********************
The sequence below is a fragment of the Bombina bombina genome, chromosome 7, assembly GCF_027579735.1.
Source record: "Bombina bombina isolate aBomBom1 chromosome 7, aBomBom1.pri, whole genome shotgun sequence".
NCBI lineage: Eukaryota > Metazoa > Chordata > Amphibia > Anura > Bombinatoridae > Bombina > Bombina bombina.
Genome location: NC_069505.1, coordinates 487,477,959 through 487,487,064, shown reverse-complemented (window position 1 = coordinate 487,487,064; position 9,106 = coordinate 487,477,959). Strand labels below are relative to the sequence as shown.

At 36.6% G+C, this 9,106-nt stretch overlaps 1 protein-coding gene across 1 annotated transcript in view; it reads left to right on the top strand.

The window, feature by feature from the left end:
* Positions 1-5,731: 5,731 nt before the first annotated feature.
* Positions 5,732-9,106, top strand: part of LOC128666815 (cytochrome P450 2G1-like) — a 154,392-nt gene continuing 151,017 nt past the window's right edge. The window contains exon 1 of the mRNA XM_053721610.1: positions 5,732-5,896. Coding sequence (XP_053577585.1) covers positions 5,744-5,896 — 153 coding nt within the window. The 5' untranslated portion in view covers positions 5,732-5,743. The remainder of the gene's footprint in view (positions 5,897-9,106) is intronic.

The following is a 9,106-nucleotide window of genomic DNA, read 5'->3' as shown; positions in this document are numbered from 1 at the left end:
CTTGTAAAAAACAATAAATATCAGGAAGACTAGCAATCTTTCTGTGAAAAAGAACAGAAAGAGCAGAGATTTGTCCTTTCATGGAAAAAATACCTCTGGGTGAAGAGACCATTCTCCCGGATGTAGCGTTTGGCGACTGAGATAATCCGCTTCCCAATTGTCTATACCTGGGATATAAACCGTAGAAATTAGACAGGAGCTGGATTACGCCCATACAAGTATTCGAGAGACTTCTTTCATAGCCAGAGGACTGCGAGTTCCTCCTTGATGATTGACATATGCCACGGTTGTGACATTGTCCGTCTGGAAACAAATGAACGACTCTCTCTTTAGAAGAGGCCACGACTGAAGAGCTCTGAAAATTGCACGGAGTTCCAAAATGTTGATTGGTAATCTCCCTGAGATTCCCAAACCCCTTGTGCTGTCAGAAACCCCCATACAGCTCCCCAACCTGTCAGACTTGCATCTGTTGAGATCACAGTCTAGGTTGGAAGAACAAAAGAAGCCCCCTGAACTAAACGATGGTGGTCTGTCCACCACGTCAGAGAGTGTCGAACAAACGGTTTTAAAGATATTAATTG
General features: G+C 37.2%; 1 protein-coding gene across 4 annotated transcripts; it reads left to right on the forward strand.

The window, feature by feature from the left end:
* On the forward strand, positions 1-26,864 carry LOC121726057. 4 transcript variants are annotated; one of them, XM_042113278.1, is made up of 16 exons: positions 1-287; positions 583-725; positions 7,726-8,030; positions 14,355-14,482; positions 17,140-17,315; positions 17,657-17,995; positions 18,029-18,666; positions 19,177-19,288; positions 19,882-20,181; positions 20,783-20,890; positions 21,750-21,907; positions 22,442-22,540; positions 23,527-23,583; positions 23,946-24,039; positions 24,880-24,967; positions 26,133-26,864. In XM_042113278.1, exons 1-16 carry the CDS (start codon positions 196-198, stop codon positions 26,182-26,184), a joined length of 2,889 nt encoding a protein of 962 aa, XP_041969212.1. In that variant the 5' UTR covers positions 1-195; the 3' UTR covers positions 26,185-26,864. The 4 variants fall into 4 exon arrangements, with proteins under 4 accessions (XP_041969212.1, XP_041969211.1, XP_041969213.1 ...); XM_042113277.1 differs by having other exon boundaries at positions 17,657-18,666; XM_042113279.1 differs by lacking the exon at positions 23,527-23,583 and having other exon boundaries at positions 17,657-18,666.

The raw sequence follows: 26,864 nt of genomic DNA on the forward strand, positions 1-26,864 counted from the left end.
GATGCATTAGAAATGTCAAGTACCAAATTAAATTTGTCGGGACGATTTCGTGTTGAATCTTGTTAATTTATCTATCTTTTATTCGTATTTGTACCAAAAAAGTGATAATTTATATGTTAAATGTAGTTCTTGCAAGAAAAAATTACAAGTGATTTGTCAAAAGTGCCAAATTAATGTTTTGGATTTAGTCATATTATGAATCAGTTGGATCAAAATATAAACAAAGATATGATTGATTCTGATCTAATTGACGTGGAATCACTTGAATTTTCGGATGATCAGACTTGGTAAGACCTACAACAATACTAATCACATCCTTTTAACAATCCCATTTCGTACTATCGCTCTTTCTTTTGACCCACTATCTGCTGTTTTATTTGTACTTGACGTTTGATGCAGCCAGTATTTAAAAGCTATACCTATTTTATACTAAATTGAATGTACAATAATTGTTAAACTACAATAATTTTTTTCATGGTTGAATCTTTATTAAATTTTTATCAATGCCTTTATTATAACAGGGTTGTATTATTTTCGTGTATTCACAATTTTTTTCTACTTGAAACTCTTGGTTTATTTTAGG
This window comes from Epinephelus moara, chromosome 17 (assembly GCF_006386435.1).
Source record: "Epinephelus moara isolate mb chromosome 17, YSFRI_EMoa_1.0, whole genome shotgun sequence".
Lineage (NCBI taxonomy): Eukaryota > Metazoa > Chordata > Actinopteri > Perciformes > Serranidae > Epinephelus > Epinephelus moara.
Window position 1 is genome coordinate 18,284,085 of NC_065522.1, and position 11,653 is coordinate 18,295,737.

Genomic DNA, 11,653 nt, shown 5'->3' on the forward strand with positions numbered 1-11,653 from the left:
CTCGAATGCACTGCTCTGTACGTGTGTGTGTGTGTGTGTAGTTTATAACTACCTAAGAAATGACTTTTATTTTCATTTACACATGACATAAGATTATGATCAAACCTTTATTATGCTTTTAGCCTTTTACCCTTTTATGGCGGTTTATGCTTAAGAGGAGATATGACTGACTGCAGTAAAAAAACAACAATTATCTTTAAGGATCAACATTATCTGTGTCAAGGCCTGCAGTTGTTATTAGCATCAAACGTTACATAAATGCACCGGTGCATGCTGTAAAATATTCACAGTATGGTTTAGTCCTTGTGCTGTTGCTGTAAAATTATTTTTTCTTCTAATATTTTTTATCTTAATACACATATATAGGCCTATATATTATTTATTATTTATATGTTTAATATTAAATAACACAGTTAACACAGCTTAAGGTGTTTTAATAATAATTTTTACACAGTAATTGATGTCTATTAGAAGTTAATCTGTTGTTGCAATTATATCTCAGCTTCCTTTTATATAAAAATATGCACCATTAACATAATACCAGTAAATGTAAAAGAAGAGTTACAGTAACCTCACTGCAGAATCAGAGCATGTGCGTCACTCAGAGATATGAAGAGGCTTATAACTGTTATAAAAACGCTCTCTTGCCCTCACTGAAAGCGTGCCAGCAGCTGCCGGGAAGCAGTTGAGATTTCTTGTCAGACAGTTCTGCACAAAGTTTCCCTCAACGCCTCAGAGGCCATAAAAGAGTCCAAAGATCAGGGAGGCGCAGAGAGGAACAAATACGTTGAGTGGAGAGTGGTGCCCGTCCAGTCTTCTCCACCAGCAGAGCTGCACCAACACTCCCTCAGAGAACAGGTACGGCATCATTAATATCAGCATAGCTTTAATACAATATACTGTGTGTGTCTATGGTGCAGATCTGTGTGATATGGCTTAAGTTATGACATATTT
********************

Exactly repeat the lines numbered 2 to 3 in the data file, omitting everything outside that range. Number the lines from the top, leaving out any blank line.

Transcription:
Source record: "Bombina bombina isolate aBomBom1 chromosome 7, aBomBom1.pri, whole genome shotgun sequence".
NCBI lineage: Eukaryota > Metazoa > Chordata > Amphibia > Anura > Bombinatoridae > Bombina > Bombina bombina.